Co-working leader WeWork scrapped plans for an IPO a couple years ago, but we recently learned the company is finally going public through a SPAC merger. Blank-check company BowX Acquisition Corp (BOWX) is taking WeWork public, and at a significantly lower valuation than before its first IPO attempt collapsed. In this Fool Live video clip, recorded on March 29, Fool.com contributor Matt Frankel, CFP, and Industry Focus host Jason Moser discuss the deal and what investors should keep in mind.
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Jason Moser: Matt, just when you thought it was safe to forget about WeWork, it's back. Yes, the flexible office space specialist has decided it's time to go public again. Of course, Matt, it's going public via SPAC. Is WeWork going to give SPACs a bad name?
Matt Frankel: It depends. It's not in my portfolio, which is why I could talk about it right now. But so on one hand, it might look like you're getting a discount. WeWork first wanted to go public in 2019, if you remember. At the time, Goldman Sachs (NYSE: GS) said their valuation should be about $65 billion.
Frankel: The SPAC IPO that they're doing is at a valuation of $9 billion and that includes the new money being put in. Is that a discount or did it just like come back down to earth a little bit?
Moser: Still seems kind of pricey given what we know today but go on.
Frankel: This factors called BowX Acquisition Corporation ticker symbol is B-O-W-X, by a venture capital fund called Bow Capital. It values WeWork at $9 billion, including debt and including the $1.3 billion in new capital that's being injected into the business. That includes almost a half a billion dollars from the SPAC and another $800 million from a PIPE. If you remember, a PIPE is that investment round that takes place at the same time with private investors. It's kind of really a confidence booster if you see all these big institutions are willing to put their money in. After this is done, WeWork will have $1.9 billion of cash and another $550 million line of credit. That may sound like a lot. WeWork lost $3.2 billion in 2020 and $3.5 billion in 2019.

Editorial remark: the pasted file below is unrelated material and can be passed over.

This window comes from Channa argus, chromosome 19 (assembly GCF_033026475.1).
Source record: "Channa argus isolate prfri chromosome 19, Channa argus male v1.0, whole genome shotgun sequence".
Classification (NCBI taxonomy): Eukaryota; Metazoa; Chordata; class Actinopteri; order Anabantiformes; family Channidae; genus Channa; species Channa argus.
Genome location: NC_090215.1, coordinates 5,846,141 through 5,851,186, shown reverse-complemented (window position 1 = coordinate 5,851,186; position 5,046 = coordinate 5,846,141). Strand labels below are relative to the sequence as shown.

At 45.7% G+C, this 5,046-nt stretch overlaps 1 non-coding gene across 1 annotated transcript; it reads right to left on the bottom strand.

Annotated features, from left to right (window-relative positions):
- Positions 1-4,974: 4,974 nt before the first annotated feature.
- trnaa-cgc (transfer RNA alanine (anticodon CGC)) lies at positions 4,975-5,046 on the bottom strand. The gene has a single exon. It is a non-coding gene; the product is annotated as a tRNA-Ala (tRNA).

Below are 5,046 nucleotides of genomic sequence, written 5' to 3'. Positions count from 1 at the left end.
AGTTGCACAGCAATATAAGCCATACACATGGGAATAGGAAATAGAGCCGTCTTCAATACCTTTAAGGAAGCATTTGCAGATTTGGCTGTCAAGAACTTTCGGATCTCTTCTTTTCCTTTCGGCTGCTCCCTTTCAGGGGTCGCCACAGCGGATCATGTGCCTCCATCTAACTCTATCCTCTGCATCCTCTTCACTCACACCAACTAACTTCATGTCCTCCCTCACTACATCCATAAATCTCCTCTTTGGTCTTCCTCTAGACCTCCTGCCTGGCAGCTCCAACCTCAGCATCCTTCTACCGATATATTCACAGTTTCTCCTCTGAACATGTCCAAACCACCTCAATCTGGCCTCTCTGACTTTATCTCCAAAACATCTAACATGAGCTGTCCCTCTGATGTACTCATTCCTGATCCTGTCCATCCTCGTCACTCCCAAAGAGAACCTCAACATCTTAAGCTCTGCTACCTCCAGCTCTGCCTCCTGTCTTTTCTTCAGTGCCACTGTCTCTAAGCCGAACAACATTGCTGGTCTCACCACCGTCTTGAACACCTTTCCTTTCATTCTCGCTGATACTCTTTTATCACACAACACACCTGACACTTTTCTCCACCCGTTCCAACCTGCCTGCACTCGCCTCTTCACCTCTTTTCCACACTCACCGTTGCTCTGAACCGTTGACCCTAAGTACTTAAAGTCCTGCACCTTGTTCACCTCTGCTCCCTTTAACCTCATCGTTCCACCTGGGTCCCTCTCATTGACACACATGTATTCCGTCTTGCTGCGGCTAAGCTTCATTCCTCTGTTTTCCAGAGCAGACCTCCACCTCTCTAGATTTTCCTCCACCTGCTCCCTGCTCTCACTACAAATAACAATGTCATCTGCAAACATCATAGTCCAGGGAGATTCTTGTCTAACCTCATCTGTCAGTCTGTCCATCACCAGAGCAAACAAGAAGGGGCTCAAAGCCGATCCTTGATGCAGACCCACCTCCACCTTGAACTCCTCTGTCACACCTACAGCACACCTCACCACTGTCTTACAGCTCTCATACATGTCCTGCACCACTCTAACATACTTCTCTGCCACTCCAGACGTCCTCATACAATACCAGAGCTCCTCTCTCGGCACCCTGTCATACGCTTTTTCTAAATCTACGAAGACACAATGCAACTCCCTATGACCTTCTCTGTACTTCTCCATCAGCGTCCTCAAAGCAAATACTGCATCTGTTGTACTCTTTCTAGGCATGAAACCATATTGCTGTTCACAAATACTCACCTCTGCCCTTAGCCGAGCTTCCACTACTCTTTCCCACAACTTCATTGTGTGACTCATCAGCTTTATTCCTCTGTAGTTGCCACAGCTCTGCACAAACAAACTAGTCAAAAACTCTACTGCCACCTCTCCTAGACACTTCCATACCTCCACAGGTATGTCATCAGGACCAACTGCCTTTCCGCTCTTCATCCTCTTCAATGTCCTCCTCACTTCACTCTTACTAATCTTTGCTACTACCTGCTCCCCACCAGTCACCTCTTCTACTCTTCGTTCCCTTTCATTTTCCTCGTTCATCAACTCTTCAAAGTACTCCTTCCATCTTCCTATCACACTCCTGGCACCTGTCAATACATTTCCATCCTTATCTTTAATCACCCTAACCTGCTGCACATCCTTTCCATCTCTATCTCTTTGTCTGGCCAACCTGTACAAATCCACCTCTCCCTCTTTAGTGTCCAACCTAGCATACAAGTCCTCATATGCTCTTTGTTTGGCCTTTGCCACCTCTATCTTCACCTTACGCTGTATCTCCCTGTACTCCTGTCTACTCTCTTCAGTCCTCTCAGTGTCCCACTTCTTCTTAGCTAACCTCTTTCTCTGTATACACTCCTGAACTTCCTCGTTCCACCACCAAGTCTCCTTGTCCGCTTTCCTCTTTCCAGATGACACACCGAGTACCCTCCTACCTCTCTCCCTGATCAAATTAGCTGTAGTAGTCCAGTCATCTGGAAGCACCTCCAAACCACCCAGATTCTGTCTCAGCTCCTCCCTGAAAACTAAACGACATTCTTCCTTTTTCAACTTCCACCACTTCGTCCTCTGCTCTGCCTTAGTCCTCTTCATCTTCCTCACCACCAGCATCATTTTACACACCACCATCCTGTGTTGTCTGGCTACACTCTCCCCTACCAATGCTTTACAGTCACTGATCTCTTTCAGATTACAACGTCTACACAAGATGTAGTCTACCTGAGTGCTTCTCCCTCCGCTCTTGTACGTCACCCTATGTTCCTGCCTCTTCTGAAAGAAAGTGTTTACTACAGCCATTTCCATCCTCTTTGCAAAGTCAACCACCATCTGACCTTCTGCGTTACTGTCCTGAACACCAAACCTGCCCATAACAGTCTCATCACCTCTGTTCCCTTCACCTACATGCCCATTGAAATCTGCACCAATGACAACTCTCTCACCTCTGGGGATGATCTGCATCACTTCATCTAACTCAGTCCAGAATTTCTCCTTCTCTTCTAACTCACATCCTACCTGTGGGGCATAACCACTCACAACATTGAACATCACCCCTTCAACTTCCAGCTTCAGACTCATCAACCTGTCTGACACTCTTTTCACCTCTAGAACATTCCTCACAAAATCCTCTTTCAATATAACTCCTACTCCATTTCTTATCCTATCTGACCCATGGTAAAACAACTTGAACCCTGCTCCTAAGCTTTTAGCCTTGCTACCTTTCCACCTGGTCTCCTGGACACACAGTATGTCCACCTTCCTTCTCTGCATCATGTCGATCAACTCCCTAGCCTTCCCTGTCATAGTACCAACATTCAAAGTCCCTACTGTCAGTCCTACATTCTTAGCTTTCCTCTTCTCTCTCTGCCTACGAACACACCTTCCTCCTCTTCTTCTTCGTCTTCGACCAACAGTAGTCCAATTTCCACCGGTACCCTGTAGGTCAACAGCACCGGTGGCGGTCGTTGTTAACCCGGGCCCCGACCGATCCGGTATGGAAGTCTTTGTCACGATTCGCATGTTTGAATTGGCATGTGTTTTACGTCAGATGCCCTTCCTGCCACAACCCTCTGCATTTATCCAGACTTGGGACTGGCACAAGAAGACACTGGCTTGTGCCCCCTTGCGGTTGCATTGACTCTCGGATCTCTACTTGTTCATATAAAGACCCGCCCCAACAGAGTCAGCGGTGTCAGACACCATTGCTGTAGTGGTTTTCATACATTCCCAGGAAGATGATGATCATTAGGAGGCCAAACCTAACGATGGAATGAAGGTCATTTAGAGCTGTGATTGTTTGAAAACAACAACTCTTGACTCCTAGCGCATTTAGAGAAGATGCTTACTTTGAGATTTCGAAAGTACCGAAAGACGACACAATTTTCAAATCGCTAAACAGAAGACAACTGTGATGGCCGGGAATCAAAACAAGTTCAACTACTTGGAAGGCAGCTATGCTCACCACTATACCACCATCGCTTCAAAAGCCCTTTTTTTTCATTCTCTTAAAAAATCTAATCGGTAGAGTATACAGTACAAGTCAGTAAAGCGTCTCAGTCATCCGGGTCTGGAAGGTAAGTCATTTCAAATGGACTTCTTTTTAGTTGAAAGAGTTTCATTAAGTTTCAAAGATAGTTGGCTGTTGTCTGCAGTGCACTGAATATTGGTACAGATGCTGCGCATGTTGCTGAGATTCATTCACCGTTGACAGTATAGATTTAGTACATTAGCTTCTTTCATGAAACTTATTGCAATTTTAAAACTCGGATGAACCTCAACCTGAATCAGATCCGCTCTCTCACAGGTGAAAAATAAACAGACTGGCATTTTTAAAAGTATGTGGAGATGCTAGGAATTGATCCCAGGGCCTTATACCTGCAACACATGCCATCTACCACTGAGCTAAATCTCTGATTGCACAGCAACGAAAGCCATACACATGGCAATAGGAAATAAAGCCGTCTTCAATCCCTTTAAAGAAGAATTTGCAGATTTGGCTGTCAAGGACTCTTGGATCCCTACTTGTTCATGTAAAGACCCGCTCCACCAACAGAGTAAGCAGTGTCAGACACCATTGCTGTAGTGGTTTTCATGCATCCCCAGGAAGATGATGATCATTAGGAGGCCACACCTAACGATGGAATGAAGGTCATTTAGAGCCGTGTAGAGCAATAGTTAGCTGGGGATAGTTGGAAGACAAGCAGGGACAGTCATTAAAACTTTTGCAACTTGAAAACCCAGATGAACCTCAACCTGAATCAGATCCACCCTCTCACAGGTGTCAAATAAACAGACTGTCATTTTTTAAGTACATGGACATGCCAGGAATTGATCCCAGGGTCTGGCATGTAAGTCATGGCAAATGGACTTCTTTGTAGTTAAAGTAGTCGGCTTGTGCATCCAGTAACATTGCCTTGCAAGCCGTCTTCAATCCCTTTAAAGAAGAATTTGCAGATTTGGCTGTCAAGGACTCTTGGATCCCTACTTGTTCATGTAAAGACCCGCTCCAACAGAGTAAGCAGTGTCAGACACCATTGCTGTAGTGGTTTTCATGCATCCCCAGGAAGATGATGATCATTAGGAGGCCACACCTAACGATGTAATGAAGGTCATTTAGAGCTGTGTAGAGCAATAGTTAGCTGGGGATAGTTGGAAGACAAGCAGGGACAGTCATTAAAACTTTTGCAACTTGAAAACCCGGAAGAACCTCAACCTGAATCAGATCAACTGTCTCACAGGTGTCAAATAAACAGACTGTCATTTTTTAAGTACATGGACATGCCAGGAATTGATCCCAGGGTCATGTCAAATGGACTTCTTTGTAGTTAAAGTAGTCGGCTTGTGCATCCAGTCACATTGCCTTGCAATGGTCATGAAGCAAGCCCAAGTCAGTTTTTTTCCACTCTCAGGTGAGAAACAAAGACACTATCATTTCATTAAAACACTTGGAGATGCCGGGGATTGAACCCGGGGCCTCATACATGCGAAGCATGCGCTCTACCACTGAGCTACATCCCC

Moser: Well, no, that sounds like a lot.
Frankel: It does, doesn't it?
Frankel: To be fair, 2020 was not a normal year for offices.
Frankel: We can't really blame them for the 2020 losses. If you remember, after the IPO nonsense in 2019, WeWork, their CEO, they got rid of him. Softbank ended up taking a majority stake which they still own.
Frankel: The new CEO has done a good job of cost-cutting, things like that. Out of that $3.2 billion, more than $1 billion of it was things like impairment charges, writedowns, things like that. They got rid of some underperforming spaces, took a loss, things like that. It was not as bad as they made it sound. They improved their free cash flow, which was still negative. They improved their free cash flow by $1.6 billion over 2019. Impressive given that there was a pandemic going on. They ended 2020 with 47% of their space occupied. That's not great.
Frankel: In all these SPAC deals, they make projections for a few years. They're projecting it will be up to 90% occupancy by 2022. Their thesis is the reopening and the post-COVID world will actually be a net benefit to co-working and flexible office space. When you think of it this way, say you work for Twitter (NYSE: TWTR), has already said that you could work remotely after the pandemic, whatever you want. You leave Silicon Valley, you go somewhere else. You get an apartment wherever, but then you still need a space to work. You don't necessarily want to work from home every day. We've talked about it before, we both enjoy working at home sometimes, but we want the option not to have to work at home.
Frankel: People who are being told they can work from home permanently are going to take their companies up on that and leave the main office, but could work in these flexible or co-working spaces, which I can tell you firsthand, are pretty affordable. I mean, I go to one. They're thinking it could be a net positive for WeWork. The company still has a ton to prove. A loss of $3.2 billion, even if you get rid of all the impairment charges, it was almost $2 billion last year. They have a lot to prove in terms of their path to profitability. I don't care if they have $1.6 billion in the bank if they're losing billions of dollars every year.
Frankel: That doesn't really help.
Frankel: It just buys them a couple of months of wiggle room. I want to see them really have a path to profitability before I would ever consider putting my money in. I like co-working. I like more of the mom-and-pops type co-working spaces like the one I go to with a real community feeling, it doesn't feel as, I guess, as sterile as it has one of the corporate office spaces. Same reason I like Fool HQ. It doesn't feel corporate.
Frankel: I mean, I don't know if it's going to make it long-term, but this definitely gives them new life. I'll tell you that much.
Moser: Indeed it does.